Neither Catholic nuns nor Nancy Pelosi speaks for the Catholic Church, says the Catholic Bishop of Madison, who had choice words in his latest column for the Catholic Health Association for spreading confusion about the Church’s position on health care reform and right to life issues.
“I cannot pass over the actions of the Catholic Health Association and an organization called Network, a lobby of American religious Sisters, who said, quite publicly, that what the bishops have taught is false,” said Bishop Robert Morlino in a Thursday column for the Madison Diocese’s Catholic Herald.
“They said that the legislation does provide an adequate framework for a Catholic to follow his or her conscience about abortion. So, we had a trade organization — the Catholic Health Association — which calls itself ‘Catholic’ and we had religious Sisters who call themselves Catholic, saying, ‘Sorry, bishops, you got it wrong, here is the teaching of the Church.’”
But the bishops, Morlino said, were “clear” that the Senate healthcare bill passed by the House – even with the Executive Order – failed both Catholics and those who adhere to the natural law. He explained that God only tasked bishops – not female religious or even priests – with the responsibility to “teach, sanctify, and govern” the Church.
He mentioned that in addition to the right-to-life violations in the Senate bill, the bishops had a serious problem with its lack of stringent conscience protections, and its restrictions on immigrants seeking to buy health insurance. The law mandates that legal immigrants wait five years before they can purchase insurance, and also forbids illegal immigrants from purchasing insurance even with their own money – a situation the bishops said was profoundly unjust.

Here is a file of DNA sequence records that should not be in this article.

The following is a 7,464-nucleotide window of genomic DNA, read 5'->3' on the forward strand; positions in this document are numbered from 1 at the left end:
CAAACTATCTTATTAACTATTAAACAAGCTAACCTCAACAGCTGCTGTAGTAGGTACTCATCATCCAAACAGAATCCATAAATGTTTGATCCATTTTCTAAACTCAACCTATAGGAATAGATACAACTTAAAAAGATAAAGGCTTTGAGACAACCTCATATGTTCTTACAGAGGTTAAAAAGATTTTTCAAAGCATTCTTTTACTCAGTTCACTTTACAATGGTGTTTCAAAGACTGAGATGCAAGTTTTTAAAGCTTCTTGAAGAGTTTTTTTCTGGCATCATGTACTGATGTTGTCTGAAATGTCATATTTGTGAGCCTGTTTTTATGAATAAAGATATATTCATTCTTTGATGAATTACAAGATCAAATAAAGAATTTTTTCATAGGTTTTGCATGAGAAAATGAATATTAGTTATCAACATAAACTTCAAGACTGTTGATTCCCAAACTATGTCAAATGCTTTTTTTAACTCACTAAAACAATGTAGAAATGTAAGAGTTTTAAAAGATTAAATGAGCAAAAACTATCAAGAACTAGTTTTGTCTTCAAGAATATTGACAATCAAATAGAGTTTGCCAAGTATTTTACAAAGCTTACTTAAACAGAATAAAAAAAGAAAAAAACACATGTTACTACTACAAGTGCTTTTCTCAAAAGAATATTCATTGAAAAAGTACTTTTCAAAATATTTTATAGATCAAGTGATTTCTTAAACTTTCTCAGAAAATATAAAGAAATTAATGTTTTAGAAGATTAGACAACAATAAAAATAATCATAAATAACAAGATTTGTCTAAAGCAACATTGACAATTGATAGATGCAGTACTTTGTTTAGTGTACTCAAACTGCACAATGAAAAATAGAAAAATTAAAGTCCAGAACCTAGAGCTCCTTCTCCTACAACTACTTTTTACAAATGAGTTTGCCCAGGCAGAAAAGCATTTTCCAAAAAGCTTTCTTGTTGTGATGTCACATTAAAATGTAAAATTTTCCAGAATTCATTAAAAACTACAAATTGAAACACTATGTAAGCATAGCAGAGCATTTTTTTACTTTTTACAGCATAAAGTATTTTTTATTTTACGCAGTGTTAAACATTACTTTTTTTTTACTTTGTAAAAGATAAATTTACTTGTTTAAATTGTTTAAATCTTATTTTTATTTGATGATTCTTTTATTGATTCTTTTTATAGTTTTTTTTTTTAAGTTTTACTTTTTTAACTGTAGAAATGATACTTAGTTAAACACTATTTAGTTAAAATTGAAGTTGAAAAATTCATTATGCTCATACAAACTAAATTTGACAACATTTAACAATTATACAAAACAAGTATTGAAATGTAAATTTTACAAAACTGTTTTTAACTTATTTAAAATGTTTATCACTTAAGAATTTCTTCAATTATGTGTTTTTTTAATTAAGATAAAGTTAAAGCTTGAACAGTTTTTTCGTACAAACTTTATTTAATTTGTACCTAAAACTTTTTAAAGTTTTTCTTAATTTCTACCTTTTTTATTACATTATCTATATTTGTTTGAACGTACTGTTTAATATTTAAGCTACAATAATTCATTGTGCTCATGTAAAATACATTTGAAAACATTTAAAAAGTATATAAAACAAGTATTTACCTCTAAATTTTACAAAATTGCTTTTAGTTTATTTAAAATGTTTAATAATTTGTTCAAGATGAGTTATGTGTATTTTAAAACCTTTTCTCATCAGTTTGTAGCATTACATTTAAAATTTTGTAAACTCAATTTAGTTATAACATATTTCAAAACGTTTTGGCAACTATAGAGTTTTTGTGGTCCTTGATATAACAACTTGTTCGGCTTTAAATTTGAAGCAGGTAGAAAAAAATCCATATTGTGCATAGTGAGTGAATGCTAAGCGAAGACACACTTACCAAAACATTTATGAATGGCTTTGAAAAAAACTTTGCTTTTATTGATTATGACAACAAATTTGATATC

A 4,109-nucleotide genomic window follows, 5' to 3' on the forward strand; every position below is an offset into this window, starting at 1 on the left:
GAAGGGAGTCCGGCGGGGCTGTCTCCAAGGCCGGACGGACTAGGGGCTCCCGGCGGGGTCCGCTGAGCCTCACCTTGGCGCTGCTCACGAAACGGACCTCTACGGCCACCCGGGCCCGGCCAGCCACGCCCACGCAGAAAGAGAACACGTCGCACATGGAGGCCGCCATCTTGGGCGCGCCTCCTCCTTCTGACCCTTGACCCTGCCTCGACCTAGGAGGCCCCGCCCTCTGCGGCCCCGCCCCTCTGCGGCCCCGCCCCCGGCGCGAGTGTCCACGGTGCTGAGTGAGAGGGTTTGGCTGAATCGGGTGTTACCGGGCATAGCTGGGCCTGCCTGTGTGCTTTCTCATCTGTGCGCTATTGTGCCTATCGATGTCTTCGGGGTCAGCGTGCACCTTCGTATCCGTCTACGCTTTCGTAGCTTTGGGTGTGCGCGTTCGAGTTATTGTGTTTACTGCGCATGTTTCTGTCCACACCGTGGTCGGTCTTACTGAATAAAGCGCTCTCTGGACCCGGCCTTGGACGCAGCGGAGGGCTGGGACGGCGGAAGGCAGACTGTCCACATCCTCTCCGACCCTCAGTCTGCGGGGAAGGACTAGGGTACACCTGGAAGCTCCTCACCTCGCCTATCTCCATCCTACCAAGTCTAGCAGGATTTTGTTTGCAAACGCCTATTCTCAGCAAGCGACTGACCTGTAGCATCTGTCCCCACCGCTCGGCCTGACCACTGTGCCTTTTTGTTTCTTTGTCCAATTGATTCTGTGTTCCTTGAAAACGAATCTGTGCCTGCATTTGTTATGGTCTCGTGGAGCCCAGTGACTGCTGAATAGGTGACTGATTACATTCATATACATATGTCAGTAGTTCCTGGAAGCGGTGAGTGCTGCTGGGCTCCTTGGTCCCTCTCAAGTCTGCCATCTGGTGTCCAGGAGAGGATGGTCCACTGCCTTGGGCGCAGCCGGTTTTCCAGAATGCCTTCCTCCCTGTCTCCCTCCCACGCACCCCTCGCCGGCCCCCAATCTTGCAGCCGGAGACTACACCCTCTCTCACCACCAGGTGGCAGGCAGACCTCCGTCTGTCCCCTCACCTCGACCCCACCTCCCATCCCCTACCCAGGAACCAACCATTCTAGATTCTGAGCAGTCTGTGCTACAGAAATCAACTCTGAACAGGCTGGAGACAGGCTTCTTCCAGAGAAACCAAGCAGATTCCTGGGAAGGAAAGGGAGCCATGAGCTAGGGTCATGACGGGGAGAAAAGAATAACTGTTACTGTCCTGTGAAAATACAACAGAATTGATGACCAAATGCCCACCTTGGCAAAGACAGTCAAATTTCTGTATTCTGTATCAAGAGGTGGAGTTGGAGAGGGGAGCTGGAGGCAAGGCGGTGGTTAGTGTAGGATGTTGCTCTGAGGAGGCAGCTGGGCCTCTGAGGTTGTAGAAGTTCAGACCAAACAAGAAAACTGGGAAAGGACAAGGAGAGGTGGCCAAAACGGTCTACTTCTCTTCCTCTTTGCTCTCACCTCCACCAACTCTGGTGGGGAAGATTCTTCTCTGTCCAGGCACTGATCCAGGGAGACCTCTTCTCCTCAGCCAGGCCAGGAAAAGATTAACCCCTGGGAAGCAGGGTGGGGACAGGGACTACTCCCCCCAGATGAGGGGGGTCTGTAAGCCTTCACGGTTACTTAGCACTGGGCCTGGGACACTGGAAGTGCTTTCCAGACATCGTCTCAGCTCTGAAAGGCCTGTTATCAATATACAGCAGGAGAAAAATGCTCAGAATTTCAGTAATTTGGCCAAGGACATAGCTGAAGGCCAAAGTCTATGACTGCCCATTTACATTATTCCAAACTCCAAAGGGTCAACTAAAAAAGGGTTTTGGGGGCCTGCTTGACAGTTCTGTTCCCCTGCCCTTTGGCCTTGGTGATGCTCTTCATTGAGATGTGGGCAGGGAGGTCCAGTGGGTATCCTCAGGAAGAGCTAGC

“In so many cases, in this legislation, individual freedom goes right down the tubes,” said the Wisconsin prelate. “The legislation is very inadequate with regard to abortion, it is very inadequate with regard to conscience protection, and it’s very inadequate with regard to care for immigrants. That is why Catholic legislators and others of good will, who understood this bill, were bound to oppose it.”
“The bishops were very clear on this and it seemed that there were some Catholics, including some Catholic Democrats who were going to stand up — even in the face of almost unbearable pressure — for the Truth, for the protection of every human being. Clearly, that did not turn out to be the case,” wrote Morlino.
He added that at this critical juncture an attempt was made to confuse by “some Catholics and some people who seemed to be of good will,” but whom he said were confused in thinking that the Executive Order from President Obama would actually protect the right to life. He also added ominously, however, that these same groups may have been “hoping that the fog of confusion would conceal their real intent.”
“And, of course, people like Speaker Pelosi could not do enough to wave the letter from the Catholic Health Association and the letter from Network to provide cover for Democratic legislators who wanted to waffle in protecting innocent human life,” said Morlino.
“Speaker Pelosi is not called by Jesus Christ to lead the Catholic faithful, any more than the religious Sisters in Network are, any more than the leadership of the Catholic Health Association is,” Morlino declared.
The open defiance of Catholic groups against the teaching authority of the US bishops, Morlino added, did “very serious harm” to the Church, because such groups made people wonder who actually has the authority to speak for Christ’s Church, and made the bishops’ teaching role seem like just like another opinion.
“If we go down this road, the teaching authority of the bishops will be further eroded and with it, the authority of Christ’s Church.”
Read Bishop Robert C. Morlino’s column in full here.